From Starbucks’ Teavana to Macys to Gymboree, the number of high profile US retailers announcing significant store closures and seeking bankruptcy protection is growing at record rates.

There is no shortage of finger pointing at ecommerce. But there’s far more to the story.

Two decades ago in the US, retail emerged as one of the most popular types of leverage buy-outs. Private equity funds could buy a retailer, make the business more operationally efficient and rapidly expand its footprint. Aggressive store openings were facilitated by unusually cheap credit and a surge in retail construction; between 2000 and 2008, new retail space averaged 160 million square feet per year in the US, nearly triple the amount of new retail space developed in 2016.

Rolling out hundreds of cookie-cutter stores emerged into a core strategy. It easily drove top-line growth, and primed retailers for attractive IPOs.

The real estate boom also allowed private equity funds to turn retail investments into real estate plays. Retailers could be acquired and stripped of their assets, requiring them to lease back their real estate at substantially higher rent due to soaring market rates.

The perpetual roll-out of malls and shopping centres resulted in a significant oversupply of commercial real estate. Today, the US has 24 square feet of real estate per capita, roughly six times the retail space per capita in Europe. To make matters worse, online shopping took off at the same time commercial real estate growth boomed. Retailers are now left with expensive, over-expanded estates and under-invested digital technology.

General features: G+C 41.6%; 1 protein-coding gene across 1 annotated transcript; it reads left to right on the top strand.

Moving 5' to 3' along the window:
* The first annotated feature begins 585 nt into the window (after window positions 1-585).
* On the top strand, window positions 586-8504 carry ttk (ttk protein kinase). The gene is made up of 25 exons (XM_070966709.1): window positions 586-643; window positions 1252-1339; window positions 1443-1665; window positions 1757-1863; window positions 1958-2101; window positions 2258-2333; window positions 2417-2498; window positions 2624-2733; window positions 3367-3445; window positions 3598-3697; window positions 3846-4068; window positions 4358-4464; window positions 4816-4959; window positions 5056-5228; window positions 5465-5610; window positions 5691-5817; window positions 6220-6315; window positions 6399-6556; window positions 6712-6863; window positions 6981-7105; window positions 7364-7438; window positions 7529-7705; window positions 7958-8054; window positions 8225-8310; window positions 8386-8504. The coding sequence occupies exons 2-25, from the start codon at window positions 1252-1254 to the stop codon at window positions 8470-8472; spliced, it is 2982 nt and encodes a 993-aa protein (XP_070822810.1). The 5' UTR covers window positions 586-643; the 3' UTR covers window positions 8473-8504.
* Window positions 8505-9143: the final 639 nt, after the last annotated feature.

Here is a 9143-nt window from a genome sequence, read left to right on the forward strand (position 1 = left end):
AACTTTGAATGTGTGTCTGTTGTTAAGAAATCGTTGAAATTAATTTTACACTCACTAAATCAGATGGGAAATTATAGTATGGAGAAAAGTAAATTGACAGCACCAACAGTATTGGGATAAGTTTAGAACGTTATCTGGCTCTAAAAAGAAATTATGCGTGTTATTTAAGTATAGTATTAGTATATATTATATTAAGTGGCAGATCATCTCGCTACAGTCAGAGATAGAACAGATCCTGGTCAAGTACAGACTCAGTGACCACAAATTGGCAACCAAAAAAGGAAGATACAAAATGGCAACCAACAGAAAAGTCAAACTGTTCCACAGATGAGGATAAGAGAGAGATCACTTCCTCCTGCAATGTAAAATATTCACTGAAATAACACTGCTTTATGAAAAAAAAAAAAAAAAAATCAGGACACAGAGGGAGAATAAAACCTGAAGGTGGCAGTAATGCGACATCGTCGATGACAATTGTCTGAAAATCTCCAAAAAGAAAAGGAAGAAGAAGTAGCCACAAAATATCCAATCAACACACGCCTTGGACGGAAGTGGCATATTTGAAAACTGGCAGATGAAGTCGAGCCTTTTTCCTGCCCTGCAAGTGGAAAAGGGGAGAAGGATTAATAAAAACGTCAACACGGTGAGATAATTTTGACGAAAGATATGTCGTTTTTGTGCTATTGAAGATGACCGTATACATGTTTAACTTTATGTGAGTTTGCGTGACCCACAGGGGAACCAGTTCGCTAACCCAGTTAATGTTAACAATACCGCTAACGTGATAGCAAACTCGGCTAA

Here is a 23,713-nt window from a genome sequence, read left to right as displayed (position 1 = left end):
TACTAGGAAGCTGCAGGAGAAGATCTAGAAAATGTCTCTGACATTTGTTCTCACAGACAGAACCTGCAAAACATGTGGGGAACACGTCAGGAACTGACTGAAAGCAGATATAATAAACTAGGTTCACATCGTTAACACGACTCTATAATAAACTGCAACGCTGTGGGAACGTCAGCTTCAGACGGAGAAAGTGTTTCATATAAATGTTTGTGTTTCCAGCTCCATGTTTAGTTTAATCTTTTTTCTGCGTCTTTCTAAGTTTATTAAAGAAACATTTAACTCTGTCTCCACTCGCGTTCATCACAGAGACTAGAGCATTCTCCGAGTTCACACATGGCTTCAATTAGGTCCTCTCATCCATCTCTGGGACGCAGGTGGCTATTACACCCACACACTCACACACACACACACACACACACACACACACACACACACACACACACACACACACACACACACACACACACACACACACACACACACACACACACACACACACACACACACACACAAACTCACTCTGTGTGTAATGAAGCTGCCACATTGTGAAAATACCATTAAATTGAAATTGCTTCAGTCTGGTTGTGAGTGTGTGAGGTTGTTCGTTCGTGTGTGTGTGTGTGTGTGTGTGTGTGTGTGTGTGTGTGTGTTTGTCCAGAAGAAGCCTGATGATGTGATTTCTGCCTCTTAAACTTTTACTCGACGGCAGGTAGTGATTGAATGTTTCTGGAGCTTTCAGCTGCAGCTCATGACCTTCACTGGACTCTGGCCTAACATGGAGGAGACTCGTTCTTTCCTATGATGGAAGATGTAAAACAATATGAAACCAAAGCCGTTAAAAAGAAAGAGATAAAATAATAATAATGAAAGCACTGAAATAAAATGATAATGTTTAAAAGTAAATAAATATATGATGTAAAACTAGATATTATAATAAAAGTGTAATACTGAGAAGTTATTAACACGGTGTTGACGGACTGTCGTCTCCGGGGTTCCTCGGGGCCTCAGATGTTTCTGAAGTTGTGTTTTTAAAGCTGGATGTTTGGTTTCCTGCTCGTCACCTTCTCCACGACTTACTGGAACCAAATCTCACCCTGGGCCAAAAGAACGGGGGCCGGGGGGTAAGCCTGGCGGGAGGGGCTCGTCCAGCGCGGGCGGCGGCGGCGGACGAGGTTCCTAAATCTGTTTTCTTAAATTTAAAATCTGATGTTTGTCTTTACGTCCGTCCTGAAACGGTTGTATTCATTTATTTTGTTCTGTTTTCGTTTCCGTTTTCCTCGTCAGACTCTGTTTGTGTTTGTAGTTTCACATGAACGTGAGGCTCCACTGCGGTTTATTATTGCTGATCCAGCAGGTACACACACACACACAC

Retail will not simply vanish in the US. The fact that online only pure-plays such as Amazon and Everlane are opening physical stores indicates that offline retail isn’t dead.

However, extracting value from the retail sector will require a different approach going forward:

  1. Distressed retail assets cannot be saved with financial engineering alone. The objective should be to buy an asset as cheaply as possible, and identify the right areas for investment
  2. Growth strategies should not focus on expanding the size of an estate. In fact, generating a return will likely require closing some physical stores.

Potential retail owners need to:

  1. Identify propositions that still have strong resonance with the consumer, and evolve the proposition in line with customer requirements. Sycamore Partners purchased the intellectual property rights to Coldwater Creek after it filed for bankruptcy. It focused on winning back its once-passionate customer by getting merchandising right, closing more than 400 stores and re-launching its infamous creative, storytelling catalogue. The relaunch grew online sales by more than 400%
  2. Develop strategies to drive efficiency and invest in strong digital offerings that seamlessly complement a stimulating offline offering.

US retail isn’t dead, but the way PE invests in it has indeed changed.

Kristin Graham